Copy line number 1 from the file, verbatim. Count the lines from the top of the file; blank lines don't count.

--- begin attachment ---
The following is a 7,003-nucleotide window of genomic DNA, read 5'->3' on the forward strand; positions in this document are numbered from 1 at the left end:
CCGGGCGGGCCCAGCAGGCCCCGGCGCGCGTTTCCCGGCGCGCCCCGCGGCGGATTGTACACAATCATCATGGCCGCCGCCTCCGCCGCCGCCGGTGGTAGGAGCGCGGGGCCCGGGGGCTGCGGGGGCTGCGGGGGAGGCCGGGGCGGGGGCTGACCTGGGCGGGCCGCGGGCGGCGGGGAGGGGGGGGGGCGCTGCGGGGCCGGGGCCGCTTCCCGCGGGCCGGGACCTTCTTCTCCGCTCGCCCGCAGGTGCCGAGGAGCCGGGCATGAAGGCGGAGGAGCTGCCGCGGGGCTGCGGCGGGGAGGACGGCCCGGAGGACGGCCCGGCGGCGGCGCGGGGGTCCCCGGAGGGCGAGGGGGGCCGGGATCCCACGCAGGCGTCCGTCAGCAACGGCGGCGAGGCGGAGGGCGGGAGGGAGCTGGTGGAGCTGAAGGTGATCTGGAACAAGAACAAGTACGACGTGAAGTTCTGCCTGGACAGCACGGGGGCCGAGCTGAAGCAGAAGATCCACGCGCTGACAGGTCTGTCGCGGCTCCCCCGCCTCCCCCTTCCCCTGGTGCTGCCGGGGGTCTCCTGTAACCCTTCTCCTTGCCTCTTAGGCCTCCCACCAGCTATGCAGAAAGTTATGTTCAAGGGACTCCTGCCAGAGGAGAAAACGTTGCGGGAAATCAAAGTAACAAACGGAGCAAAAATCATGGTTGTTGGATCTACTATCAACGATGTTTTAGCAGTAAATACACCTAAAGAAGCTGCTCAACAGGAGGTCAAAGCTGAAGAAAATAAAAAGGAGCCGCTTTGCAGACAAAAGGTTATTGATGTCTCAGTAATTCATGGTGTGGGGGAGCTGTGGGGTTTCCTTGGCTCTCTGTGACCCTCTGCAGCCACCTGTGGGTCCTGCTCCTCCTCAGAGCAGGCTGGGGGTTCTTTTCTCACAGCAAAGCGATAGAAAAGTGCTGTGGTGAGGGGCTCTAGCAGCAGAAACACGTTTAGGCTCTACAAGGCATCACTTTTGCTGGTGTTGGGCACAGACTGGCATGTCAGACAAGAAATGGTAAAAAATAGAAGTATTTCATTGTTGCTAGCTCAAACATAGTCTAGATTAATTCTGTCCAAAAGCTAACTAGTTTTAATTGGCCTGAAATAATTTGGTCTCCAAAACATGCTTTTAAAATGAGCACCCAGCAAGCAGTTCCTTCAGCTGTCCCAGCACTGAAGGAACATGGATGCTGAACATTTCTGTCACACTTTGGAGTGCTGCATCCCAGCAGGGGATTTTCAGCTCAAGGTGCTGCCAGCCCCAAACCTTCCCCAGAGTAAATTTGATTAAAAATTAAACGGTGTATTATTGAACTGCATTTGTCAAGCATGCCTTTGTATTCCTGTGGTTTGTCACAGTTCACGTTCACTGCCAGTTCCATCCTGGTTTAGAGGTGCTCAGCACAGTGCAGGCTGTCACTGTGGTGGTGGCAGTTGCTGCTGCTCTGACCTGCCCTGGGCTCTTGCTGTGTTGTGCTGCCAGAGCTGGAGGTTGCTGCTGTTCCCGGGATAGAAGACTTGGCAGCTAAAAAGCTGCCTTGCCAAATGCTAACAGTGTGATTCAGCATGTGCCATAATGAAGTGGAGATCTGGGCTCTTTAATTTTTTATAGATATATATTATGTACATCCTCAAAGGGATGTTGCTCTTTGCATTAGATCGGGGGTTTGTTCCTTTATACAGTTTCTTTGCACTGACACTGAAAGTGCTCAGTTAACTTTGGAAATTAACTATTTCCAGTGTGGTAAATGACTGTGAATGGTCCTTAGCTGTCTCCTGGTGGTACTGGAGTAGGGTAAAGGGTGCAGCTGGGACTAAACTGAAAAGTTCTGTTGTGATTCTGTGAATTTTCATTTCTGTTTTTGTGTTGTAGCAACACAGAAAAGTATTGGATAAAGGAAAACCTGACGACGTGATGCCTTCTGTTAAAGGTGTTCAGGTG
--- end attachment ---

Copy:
The following is a 7,003-nucleotide window of genomic DNA, read 5'->3' on the forward strand; positions in this document are numbered from 1 at the left end: